Apr 15, 2009 | 18
It's no wonder inventors are racing to develop the best type of engine to power tomorrow's fleet of hybrids as automakers rush to get enviro-friendly cars on the road and consumers are tempted by a new $7,500 tax incentive being offered for buying one. But it's not only new inventions that are vying for a piece of the action: Microsoft co-founder Bill Gates, former Microsoft chief technology officer Nathan Myhrvold, and other entrepreneurs are attempting to put a new face on technology that's been kicking around for more than a century—an electromagnetic engine that turns mechanical into electrical energy.
The U.S. Patent and Trademark Office last week published a patent application describing an internal combustion engine that "converts mechanical energy of a piston to and from electrical energy during each piston cycle" submitted in October 2007 by Searette LLC, part of Intellectual Ventures, a Bellevue, Wash., company launched in 2000 to buy and license patents. Gates, who was still Microsoft's chief software architect at the time the patent was filed, is listed as one of 10 inventors on the application.
Jan 13, 2009 | 11
2010 Prius to Get 50 MPG, Solar Roof
Toyota just unveiled the third-generation Toyota Prius, a car that has absolutely revolutionized the industry and what it means to be environmentally conscious in a car-centric world.
It's easy to say that this third-generation car isn't as big of an advancement as the last two were. But I'm actually going to say that I'm pretty dang impressed.
The car is bigger, more spacious, has better acceleration and actually improves mileage number significantly. This new Prius is the most efficient production car in America OF ANY SIZE. If Honda was still making the original Insight, yes, that would beat it, but the 2010 Prius truly will be the most advanced and most efficient car on the road.
New to the car, aside from all of the various innovations that made it's tremendous mileage numbers possible, is a solar sun roof, which will keep the vehicle cool on hot days, eliminating the need for huge bursts of AC, and thus strain on the battery.
Jan 12, 2009
As we just noted in our rather last, rather sobering post, there isn't going to be a lot of gravy at this year's North American International Auto Show...but that doesn't mean there won't be a lot of high quality meat, especially for the greens.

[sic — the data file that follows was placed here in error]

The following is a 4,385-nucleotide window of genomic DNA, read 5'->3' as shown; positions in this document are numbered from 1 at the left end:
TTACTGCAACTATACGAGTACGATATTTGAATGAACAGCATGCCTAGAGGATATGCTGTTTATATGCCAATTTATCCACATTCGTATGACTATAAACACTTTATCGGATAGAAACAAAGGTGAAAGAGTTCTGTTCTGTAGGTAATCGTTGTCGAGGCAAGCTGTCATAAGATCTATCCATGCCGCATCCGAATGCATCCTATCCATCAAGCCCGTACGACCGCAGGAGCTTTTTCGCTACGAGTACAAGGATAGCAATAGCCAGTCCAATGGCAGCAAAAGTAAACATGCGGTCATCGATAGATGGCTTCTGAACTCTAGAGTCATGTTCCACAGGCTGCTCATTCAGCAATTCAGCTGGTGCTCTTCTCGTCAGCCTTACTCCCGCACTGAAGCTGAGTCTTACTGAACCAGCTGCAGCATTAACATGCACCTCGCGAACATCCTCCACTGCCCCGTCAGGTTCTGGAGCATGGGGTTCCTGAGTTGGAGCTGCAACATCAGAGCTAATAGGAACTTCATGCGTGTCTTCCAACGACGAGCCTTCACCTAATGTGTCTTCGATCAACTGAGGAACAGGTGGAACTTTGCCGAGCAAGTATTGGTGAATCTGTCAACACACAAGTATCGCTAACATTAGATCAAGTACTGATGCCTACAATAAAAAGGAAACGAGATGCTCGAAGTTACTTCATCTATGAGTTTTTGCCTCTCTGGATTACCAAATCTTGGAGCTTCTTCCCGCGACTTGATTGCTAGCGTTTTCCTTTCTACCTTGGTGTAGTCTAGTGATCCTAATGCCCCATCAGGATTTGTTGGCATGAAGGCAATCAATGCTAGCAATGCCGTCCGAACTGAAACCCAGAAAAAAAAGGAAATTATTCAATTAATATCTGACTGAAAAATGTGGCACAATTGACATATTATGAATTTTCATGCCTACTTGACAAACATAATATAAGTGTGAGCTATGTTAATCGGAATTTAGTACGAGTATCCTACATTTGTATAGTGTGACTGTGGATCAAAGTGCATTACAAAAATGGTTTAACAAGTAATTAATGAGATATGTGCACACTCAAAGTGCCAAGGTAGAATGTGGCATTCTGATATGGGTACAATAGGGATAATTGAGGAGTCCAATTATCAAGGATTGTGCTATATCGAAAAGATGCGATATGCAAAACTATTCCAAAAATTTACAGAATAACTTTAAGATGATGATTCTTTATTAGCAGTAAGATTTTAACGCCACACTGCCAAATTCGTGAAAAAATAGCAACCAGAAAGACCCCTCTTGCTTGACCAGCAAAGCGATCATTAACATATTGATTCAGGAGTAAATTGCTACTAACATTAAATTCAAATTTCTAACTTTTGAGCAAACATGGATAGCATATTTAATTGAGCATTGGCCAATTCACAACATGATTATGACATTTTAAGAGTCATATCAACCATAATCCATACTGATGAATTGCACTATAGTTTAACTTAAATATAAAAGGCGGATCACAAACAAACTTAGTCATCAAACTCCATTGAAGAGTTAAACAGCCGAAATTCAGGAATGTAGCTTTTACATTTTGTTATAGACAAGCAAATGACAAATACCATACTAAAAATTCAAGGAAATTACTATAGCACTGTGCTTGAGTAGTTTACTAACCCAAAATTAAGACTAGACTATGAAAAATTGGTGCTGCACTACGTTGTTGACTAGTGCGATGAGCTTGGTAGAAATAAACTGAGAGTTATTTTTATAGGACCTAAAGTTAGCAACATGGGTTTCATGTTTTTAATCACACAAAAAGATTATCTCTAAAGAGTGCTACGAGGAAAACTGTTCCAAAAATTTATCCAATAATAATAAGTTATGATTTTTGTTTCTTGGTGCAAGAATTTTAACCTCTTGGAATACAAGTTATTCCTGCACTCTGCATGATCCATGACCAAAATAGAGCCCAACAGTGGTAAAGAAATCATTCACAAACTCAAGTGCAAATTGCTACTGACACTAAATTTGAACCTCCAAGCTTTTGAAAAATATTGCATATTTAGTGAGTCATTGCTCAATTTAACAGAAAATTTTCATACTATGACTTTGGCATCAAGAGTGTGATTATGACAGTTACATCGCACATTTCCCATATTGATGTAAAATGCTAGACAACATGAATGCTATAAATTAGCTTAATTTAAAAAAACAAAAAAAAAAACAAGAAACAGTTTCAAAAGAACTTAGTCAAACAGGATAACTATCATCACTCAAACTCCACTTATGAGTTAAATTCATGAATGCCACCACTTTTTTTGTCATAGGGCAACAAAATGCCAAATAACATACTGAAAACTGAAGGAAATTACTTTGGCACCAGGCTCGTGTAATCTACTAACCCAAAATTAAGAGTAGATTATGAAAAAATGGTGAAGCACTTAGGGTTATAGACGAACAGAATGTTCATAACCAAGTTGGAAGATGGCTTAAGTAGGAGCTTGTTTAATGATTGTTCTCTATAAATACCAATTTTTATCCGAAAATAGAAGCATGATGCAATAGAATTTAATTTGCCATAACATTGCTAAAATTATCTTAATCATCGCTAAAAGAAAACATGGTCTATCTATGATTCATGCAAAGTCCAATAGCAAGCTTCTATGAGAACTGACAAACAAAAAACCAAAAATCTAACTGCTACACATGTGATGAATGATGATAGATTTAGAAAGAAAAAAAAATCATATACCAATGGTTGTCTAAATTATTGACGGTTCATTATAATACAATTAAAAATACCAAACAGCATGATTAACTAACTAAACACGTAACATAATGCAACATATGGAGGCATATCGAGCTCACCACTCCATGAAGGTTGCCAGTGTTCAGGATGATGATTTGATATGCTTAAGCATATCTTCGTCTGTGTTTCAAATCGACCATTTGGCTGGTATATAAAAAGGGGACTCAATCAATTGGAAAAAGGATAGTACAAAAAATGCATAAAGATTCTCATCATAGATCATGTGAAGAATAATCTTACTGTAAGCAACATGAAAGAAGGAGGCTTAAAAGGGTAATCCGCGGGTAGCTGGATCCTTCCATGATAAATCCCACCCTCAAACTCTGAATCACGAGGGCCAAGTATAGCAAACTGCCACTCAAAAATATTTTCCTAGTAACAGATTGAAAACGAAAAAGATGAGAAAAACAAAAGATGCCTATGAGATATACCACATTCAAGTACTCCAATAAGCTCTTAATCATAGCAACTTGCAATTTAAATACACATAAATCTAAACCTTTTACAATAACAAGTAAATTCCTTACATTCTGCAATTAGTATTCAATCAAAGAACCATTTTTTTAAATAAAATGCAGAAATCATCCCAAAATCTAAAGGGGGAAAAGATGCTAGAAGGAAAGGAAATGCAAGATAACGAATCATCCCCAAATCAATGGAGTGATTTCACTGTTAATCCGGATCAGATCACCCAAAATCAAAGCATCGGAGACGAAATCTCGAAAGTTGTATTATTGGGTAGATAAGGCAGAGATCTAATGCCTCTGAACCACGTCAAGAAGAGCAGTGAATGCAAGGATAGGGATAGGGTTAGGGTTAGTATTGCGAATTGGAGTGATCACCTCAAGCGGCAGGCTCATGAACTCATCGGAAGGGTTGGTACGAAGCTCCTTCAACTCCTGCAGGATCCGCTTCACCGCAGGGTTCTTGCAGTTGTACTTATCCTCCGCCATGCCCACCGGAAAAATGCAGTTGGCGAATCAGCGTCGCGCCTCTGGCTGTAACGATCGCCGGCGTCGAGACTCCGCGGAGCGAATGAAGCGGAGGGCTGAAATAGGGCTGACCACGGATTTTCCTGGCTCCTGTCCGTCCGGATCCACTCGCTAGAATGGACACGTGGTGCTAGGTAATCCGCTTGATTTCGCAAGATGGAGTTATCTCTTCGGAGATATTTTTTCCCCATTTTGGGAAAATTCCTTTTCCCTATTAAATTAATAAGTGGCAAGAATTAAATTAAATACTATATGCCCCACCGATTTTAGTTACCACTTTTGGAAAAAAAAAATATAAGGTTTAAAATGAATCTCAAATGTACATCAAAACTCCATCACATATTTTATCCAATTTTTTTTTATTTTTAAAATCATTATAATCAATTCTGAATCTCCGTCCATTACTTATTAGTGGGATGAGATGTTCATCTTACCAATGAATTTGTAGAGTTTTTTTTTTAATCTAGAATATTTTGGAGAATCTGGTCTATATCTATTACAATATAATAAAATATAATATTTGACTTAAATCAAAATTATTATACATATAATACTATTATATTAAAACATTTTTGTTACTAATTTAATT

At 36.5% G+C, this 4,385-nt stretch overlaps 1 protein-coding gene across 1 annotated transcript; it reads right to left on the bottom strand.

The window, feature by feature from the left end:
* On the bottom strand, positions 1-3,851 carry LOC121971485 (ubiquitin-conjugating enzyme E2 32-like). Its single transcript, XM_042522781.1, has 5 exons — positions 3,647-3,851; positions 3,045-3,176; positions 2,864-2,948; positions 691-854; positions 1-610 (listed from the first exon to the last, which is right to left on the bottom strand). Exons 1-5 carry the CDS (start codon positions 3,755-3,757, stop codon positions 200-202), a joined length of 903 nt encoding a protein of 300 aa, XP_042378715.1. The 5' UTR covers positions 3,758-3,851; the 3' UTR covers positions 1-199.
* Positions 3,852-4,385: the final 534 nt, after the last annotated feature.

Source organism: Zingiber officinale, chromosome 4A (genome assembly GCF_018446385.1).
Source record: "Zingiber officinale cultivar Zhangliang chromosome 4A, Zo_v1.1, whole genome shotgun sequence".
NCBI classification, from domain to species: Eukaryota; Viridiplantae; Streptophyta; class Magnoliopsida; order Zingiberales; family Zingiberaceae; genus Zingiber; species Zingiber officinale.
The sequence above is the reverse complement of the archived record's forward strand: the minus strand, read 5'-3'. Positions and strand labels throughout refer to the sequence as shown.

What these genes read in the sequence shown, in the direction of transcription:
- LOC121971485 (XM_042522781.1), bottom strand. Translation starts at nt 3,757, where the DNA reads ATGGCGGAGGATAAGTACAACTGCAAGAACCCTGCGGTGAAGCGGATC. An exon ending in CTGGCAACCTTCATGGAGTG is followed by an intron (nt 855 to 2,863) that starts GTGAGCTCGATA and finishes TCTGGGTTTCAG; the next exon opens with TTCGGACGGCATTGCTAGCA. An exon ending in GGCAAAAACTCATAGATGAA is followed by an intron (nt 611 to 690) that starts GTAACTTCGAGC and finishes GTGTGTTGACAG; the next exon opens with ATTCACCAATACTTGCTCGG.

In fact, I don't think I've been this excited about an auto show since I started blogging. What will we be seeing? Well, I can't say for certain, but we can start by skimming the surface of what we know already.
BYD will be showing off the world's first production plug-in vehicle, and while it won't be available in the U.S. until 2011, it's pretty impressive that China managed to beat both the U.S. and Japan to the punch on plug-in hybrids.
Fisker, will be unveiling it's production plug-in Karma. The car, which made a huge splash last year in concept form, is like a cheaper, more practical, more beautiful Telsa Roadster.
Jan 12, 2009 | 5
Toyota Moving Beyond the Prius: Pure EV by 2012
Toyota showed off this concept electric vehicle, the FT-EV today at the Detroit Auto Show. And while it's an adorable little micro-car concept that might never see the light of day, they used the opportunity to promise a pure electric vehicle by 2012.
Interestingly, they aren't the only ones. Ford also promised a (very similar) BEV by 2012, with the same market (urban dwellers) in mind. Toyota hinted at a 100-mile range, the same as Fords promised BEV, but it looks as if Ford will be delivering the vehicle in a more traditional casing.
The FT-EV is based on Toyota's iQ, a peppy little three-seater for young urbanites in Japan. It's Toyota's answer to the Smart Car, and the FT-EV, of course, is Toyota's answer to the electric Smart Car. Though, the Smart EV should beat Toyota to the punch by at least a year.
Jan 5, 2009 | 9
Toyota won't just be adding solar panels to its popular Prius gas-electric hybrid car—like the solar electric conversion kit seen at left—it'll be powering a version of it exclusively via sunshine, according to The Nikkei, Japan's business newspaper. In fact, Toyota will be relying on the solar-electric car to "turn around its struggling business," which resulted in its first operating loss in more than 70 years, the Associated Press reports.
ScientificAmerican.com and other media outlets reported last summer that Toyota was planning to begin selling a Prius with some solar panels as early as May of this year. But the latest reports are that the Japanese automaker is seeking to build a totally solar-driven vehicle.
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